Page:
A big tide at Frodsham Score just before midday had me settled in the warm Spring sunshine (all alone), taking in one of Cheshire and Merseyside’s finest wildlife spectacles unfolding before me. The creeping tide gently ushered in the wading birds up close to the ship canal banks. I was standing opposite the old landing platform across from what was once the old ‘Magazine’ building (long succumbed to past tides).
One small group of passerines flew in and perched up briefly on a post and I was surprised to find they were Twite. A good start to the watch.
Scanning across the salt marsh revealed 4 Little Egret and 5 Grey Heron. I was pretty determined not to spend too much time counting the birds, so all counts are an estimate. Several hundred Canada Goose and Shelduck were riding the tide and an impressive 500 Wigeon were gathered in loose flocks along with 500 Common Teal, surprisingly only a pair of Pintail were noted.
It’s all about the shorebirds on a big tide and today’s tide didn’t disappoint with, 700 Curlew, 500 Black-tailed Godwit, 10,000 Dunlin, 20 Knot, 200 Oystercatcher, 100 Redshank. Additionally, 170 Black-tailed Godwit and 300 Curlew were nearby on the flooded fields on Ince Marsh. Despite all the birds present raptors were notable by their absence. Numerous Raven on the salt marsh were in courtship disputes, one lucky bird found a Rat swimming to avoid the tidal water. The Raven is a curious and opportune hunter so the rat had a fight on its claws, the rodent put up a good defence and the corvid soon got bored and moved its attention back to wooing or to be wooed.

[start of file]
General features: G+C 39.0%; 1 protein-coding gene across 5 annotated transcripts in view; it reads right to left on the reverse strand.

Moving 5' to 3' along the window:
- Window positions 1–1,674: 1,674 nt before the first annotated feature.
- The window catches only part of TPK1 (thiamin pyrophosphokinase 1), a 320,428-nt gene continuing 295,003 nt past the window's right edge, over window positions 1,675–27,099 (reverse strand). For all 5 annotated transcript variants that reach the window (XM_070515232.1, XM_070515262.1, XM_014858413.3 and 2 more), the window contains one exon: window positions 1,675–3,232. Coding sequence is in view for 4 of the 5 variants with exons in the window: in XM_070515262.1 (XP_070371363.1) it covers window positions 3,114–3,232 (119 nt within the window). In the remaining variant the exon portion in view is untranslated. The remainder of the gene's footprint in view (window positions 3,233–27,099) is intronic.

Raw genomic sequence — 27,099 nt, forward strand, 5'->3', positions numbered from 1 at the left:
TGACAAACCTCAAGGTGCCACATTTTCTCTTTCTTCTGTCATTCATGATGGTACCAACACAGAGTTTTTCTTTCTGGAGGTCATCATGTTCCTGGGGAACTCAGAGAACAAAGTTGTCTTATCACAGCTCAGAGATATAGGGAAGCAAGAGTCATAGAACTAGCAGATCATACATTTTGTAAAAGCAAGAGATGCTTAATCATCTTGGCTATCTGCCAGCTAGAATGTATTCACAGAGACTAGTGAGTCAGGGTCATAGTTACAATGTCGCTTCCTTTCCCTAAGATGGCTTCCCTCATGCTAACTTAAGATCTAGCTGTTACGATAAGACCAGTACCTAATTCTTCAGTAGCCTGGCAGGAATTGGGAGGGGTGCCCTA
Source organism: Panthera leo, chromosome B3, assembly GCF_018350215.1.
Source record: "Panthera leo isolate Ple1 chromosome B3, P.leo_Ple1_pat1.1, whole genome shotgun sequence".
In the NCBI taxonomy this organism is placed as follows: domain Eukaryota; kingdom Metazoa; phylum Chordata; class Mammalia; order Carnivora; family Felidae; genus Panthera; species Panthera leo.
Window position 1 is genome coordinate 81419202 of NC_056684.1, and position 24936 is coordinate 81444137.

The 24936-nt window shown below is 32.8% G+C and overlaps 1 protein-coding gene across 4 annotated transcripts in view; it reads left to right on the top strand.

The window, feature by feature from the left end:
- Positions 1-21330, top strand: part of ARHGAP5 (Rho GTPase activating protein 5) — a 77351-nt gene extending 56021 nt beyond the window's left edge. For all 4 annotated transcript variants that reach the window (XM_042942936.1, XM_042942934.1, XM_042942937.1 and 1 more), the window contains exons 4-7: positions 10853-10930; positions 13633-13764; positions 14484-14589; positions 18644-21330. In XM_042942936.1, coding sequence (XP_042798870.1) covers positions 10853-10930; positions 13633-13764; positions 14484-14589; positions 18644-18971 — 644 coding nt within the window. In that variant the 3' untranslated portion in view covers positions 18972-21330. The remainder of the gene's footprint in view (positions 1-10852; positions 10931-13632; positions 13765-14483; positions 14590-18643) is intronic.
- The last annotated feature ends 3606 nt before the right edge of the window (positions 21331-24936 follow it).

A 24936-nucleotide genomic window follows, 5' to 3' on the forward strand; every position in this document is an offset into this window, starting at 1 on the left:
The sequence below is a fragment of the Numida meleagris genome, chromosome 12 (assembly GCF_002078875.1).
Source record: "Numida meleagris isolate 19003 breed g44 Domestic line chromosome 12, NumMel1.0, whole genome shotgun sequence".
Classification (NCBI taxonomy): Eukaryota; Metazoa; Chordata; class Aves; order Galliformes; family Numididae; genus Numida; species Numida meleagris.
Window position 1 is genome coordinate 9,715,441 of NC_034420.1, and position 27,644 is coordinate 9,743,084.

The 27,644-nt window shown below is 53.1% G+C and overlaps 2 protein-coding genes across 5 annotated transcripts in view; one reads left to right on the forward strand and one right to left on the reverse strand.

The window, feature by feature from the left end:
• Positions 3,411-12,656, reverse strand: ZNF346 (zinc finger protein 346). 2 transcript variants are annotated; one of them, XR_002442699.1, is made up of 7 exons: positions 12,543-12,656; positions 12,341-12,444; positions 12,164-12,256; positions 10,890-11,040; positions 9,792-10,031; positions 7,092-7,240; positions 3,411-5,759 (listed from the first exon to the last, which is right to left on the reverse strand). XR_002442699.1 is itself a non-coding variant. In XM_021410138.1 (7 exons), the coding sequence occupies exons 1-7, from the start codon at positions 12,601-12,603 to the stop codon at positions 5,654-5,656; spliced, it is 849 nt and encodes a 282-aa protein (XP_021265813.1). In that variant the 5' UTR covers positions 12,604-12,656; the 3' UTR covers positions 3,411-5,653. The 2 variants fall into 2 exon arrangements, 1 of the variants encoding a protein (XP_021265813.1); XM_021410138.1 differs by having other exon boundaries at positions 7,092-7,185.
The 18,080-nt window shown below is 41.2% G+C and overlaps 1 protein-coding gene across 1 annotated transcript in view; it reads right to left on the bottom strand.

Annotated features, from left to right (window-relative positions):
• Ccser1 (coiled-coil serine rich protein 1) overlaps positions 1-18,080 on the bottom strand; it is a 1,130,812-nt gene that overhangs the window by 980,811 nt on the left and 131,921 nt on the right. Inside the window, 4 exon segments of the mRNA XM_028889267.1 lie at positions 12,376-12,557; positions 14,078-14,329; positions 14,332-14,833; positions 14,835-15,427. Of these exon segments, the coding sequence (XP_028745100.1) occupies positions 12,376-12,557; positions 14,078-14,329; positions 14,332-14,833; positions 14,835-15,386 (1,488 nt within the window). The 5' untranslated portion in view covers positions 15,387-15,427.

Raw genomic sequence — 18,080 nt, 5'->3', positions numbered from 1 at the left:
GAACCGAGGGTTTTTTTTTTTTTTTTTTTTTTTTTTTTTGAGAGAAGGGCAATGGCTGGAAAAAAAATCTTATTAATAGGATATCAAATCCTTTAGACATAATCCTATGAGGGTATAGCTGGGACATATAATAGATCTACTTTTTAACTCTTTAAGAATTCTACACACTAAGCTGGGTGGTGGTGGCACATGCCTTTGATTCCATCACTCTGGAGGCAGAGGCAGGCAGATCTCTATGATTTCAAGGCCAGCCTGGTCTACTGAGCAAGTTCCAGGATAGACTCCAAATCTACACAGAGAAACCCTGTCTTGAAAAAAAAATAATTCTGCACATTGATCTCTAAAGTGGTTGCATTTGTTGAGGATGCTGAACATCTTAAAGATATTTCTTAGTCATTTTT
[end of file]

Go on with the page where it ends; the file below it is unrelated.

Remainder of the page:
The surprise from the ebbing tide was a Great White Egret that flew in from nowhere crossing the Manchester Ship Canal and ditched into the Holpool Gutter. I flushed a Green Sandpiper from here along with another Little Egret. 26 Mute Swan in the fields held 5 Whooper Swan, a presumed male was whooping to its mate. A full circuit of the marsh saw me walk back along Lordship Lane (but apart from doing a triple salchow over a gate and ending up in the mud) there was no other highlights until I reached No.6 tank. Small numbers of Common Teal, Shoveler and Mallard on the sludge tank was a bit disappointing.
A different summer adult (more white on forehead than yesterdays bird) Mediterranean Gull was with the Black-headed Gulls. Either this bird or another was in fields at the Lum seen by Simon from Manchester.
Fieldfare and Redwing were still lingering in the hedgerows, a Goldcrest was presumably a migrant in the Sycamore trees by the ramp to No.5 tank. Two of the wintering Chiffchaffs were again seen on No.5 and heard on No.4 tank.
The first Coltsfoot flower of the Spring alongside the ship canal and a Weasel scurrying across the path on the ramp to No.5 tank wasn’t hesitant and moved on before a local dog walker passed by.
Observer and images: WSM